She wept for the other ones, too. Four in total. Then, after that fourth time her body mercifully gave up trying to make her a mother.  She buried each one where the rose bush now grew.  At least there was a little colour surrounding them.


            They'd met at a local dance. She was the only one he danced with all evening.  He hadn't spoken much, but held her firmly around the waist.  His steps were confident, and when she faltered, he slowed until she could get back in step with him.  At the end of the evening he walked her home, but didn't try to kiss her.

At her front door he said, “I'll come by tomorrow to meet your parents.”

            She nodded, feeling she'd lost control of herself, stepped onto a treadmill and couldn't get free.  This was the starting of love, she supposed.

When he arrived the next afternoon, all clean and smelling of lime aftershave, she felt a strange flutter letting him in, and an uncommon shyness around her parents as the four of them sat at the kitchen table.

            “I don't believe in love at first sight,” Liam had begun, staring at Julia's mother, “but I want to make my intentions known. Your daughter is for me.”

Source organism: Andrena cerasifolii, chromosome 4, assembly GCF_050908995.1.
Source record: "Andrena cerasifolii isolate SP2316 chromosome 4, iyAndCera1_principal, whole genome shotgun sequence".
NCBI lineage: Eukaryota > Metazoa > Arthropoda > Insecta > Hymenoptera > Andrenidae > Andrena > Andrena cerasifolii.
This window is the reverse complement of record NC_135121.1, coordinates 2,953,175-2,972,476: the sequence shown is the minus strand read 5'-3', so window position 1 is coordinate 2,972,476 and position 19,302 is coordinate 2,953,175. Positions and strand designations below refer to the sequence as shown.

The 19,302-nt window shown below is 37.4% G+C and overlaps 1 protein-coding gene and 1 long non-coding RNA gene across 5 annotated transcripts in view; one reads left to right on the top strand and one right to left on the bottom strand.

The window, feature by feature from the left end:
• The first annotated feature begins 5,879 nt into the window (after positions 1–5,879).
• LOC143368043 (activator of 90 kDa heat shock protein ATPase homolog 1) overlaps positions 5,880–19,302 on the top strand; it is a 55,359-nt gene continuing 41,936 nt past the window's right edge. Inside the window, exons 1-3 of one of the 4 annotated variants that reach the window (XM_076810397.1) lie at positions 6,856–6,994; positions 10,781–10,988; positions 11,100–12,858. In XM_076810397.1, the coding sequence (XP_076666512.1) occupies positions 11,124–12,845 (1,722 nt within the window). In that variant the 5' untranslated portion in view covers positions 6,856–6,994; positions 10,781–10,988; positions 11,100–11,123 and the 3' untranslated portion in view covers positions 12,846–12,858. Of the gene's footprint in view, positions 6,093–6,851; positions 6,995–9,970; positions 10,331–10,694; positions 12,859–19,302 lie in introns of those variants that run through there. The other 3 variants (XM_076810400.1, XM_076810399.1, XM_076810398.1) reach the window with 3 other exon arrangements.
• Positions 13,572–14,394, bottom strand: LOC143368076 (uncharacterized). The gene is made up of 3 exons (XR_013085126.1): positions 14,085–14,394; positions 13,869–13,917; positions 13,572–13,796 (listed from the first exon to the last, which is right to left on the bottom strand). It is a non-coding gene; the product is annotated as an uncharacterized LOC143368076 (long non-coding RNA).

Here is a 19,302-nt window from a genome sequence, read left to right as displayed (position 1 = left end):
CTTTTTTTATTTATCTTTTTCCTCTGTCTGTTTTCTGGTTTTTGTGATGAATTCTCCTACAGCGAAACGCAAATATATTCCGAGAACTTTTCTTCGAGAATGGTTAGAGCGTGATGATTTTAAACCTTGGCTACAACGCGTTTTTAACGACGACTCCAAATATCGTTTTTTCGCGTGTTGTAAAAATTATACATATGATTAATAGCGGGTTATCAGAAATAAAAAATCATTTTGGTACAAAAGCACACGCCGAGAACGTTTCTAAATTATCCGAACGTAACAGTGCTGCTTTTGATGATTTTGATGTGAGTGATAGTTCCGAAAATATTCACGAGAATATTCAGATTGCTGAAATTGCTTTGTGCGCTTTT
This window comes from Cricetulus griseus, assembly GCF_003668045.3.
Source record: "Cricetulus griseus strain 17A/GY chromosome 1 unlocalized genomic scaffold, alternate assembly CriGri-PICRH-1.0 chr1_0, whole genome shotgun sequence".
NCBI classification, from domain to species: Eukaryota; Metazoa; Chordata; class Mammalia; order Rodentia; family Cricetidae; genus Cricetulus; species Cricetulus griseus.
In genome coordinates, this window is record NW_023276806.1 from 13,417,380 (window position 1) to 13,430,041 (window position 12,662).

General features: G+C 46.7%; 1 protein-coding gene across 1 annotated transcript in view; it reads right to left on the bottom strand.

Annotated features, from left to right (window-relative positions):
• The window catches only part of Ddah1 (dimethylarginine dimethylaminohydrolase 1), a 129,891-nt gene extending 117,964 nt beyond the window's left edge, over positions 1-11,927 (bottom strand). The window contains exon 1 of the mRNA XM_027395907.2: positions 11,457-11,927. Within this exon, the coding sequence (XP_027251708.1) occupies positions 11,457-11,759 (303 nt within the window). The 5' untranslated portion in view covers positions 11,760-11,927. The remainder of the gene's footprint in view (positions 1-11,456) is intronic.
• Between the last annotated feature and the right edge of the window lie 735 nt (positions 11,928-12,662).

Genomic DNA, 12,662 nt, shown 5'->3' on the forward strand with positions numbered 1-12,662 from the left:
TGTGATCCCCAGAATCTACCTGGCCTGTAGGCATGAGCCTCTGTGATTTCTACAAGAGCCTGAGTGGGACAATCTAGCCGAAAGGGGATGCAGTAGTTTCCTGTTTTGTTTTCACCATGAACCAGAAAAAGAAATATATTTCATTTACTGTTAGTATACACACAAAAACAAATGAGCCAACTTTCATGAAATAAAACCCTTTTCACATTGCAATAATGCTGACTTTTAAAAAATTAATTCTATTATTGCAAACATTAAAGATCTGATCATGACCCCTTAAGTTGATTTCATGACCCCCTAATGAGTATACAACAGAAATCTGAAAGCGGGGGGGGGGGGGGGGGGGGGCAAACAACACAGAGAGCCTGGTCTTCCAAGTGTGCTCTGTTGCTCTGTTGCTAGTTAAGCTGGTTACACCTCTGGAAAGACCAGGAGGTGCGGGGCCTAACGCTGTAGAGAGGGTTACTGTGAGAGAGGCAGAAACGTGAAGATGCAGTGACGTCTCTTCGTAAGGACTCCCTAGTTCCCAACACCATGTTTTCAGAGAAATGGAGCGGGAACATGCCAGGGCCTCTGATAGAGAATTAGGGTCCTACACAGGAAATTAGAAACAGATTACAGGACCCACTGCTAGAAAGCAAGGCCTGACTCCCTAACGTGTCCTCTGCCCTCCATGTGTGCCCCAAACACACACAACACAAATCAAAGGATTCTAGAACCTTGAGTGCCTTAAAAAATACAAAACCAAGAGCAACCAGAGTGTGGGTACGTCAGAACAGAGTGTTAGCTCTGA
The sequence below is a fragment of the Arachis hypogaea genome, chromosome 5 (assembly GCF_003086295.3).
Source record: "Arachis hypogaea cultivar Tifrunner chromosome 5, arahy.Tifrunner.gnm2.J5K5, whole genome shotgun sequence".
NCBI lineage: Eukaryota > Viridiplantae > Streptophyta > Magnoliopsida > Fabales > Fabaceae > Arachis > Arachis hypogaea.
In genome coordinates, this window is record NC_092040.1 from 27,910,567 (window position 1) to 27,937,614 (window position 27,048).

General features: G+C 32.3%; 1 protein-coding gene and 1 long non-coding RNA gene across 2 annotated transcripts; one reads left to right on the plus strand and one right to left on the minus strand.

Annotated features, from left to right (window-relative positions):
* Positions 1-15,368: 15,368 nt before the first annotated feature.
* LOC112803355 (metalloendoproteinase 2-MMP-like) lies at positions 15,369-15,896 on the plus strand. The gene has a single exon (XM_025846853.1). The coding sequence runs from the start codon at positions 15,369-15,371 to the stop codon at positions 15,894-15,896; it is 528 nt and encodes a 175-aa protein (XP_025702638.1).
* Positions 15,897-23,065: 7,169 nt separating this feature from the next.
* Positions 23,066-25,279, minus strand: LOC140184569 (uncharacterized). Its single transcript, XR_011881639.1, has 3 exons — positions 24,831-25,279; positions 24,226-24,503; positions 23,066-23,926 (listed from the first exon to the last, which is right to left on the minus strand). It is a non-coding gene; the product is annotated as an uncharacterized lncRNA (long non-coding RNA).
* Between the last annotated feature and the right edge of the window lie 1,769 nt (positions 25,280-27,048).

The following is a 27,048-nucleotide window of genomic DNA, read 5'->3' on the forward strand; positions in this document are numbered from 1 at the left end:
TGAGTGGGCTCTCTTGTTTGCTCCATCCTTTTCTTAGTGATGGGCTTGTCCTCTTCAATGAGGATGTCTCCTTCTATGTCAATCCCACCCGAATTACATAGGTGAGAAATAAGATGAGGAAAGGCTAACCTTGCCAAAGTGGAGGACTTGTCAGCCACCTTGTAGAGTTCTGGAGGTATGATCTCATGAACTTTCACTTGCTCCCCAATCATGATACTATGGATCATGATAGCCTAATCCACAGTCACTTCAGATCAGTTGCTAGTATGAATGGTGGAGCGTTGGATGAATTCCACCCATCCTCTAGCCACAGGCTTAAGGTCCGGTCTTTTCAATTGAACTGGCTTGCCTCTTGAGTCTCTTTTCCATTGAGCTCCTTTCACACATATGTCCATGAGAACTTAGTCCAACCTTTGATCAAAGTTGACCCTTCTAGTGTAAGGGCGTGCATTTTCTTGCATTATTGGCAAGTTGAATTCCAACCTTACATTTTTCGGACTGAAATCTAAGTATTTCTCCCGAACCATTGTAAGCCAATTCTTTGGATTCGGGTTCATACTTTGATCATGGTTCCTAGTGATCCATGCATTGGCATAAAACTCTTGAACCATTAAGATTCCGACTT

“Well, Julia, what do you have to say about that?” her father asked, his fingers drumming a dirge on the table.

            Julia blushed as Liam laid his hand over hers.

            “I'm a bit overwhelmed,” she said, and looked to her mother.

            “Such things are overwhelming,” her mother replied.  “I'll put on the kettle.”

            After Liam left, Julia's father took her aside.  “You don't have to do anything you don't want to.  You know that, don't you?”

            She nodded.  I don't know what I want to do, she thought, as her mother came into the living room and hugged her tightly.

            “He's a very presentable sort, isn't he?  And he speaks his mind.”


            And never stopped speaking his mind, she thought now, in the hospital room.  He was hooked up to a morphine pump and sleeping with that uneasy wheezing she'd heard for the past year.

            Never one for doctors, he'd delayed going to see why he coughed all the time and couldn't catch his breath.  When he finally went, he went alone, for the appointment and the subsequent tests and x-rays.

            “What would I need you there for?” he said when she got ready to go with him that first time.  He left her sitting on a hard-back chair in the porch, her scarf tied around her head and her gloves falling limply in her hand.

            Why am I here at all, she wanted to say.  What is wrong with me that you can't stand the sight of me most times?